In Rotation: Wendy Rene’s ‘After Laughter Comes Tears’
This article was originally on a blog post platform and may be missing photos, graphics or links. See About archive blog posts.
In Rotation: Wendy Rene’s ‘After Laughter Comes Tears: Complete Stax & Volt Singles and Rarities, 1964-1965.’ A series in Sunday Calendar about what Times writers & contributors are listening to right now...
Listen to Adele and you can hear the sound of Memphis and Muscle Shoals reinvigorated, but those interested in going back to the source -- Stax Records in Memphis -- would be well advised to check out Wendy Rene.
If you’ve heard a Wendy Rene song, it’s probably ‘After Laughter Comes Tears,’ which was a minor hit for the Stax subsidiary Volt in 1964 and later resurrected via a classic Wu-Tang Clan sample on the song ‘Tearz.’ Rene was a young Memphis singer when Stax was starting to fly high in the early 1960s with Otis Redding, Booker T. and the MGs, Sam & Dave and Rufus & Carla Thomas, and it released a string of underappreciated Rene gems over a two-year period, all of them collected on the new ‘After Laughter Comes Tears.’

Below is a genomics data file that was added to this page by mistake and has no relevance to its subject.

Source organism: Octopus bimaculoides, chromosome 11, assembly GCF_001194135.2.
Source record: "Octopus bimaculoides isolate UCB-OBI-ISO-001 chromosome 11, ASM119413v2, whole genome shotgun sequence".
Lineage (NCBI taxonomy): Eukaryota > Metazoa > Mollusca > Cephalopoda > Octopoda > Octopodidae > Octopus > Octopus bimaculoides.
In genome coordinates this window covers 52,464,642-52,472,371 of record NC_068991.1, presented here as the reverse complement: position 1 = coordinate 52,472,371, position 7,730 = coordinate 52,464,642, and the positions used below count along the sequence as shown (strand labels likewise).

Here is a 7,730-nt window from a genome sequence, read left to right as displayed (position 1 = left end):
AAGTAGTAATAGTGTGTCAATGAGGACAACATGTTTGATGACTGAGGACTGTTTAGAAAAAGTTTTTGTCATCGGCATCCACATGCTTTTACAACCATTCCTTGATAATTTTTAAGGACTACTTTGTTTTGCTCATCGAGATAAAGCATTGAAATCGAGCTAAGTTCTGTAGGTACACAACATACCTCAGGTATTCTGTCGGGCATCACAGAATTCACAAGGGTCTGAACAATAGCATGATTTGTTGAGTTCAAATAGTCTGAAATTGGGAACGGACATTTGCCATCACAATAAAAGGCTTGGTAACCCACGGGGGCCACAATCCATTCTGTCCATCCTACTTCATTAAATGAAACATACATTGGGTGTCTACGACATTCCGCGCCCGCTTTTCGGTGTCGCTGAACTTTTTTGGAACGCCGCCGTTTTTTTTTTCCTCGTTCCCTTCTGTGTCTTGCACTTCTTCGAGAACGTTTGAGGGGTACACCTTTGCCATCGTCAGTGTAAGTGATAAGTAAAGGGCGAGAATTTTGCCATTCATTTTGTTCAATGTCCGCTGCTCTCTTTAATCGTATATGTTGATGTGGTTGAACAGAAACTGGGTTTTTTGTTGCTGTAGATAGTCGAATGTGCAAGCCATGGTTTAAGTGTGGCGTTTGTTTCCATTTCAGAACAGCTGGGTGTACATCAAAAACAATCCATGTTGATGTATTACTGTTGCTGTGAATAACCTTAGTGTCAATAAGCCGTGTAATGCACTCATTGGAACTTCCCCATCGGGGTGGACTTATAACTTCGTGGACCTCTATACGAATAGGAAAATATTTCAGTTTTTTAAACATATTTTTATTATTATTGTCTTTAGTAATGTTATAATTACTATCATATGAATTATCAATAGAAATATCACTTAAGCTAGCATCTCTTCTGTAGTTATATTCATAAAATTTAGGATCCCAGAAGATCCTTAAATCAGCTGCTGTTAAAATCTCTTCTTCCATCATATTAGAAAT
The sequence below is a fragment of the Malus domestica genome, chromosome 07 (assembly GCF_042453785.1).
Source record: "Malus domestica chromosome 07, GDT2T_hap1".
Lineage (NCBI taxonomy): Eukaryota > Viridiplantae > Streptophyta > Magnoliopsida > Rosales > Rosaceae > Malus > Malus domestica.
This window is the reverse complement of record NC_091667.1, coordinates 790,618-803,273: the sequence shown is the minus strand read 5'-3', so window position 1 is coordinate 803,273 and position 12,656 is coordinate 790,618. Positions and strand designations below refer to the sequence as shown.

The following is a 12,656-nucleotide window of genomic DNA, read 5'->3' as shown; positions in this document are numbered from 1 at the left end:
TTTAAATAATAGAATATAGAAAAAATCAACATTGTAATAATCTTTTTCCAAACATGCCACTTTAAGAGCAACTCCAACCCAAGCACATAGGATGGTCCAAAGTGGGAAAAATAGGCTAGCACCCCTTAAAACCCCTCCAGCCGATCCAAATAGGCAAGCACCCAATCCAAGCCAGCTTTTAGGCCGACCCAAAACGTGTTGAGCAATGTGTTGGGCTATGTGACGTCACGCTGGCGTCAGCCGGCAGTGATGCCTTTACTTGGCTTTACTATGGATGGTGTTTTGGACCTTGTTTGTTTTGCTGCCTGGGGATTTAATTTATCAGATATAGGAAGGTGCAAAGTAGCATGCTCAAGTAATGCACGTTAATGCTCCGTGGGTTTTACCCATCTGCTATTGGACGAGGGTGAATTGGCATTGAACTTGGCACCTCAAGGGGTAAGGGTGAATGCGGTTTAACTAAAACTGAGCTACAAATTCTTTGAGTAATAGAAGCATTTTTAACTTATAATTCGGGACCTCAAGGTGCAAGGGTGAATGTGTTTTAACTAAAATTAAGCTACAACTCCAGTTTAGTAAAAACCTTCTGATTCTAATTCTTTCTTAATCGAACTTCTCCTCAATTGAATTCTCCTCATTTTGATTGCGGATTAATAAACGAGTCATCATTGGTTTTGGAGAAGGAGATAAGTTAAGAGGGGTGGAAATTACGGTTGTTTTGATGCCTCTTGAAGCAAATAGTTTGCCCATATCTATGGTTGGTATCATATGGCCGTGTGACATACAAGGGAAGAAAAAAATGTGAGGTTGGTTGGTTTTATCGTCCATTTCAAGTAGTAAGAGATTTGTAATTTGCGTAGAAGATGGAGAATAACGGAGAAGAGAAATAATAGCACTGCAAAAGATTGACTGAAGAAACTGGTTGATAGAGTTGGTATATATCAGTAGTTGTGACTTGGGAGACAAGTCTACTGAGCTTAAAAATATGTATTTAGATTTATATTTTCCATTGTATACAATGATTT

Much of Rene’s work was recorded when she was in high school (and after she quit), and you can hear it in her voice, which is breathtakingly clean and pure, filled with the sense that she’s singing with every ounce of her body. Part of the collection’s urgency too is because of the backing band: The tracks feature the Stax session players -- Charles ‘Packy’ Axton and the members of Booker T. and the MGs at the peak of its powers, including Steve Cropper on guitar and Booker T. Jones on organ. The 22 songs on ‘After Laughter’ are as sturdy as Shaker chairs: tight, compact, to the point -- and simply striking. Of particular note is the previously unreleased ‘Deep in My Heart,’ a woozy, funky, absolutely vibrant song -- a hit that never was.
After Laughter Comes Tears: Complete Stax & Volt Singles and Rarities, 1964-1965
(Light in the Attic)
-- Randall Roberts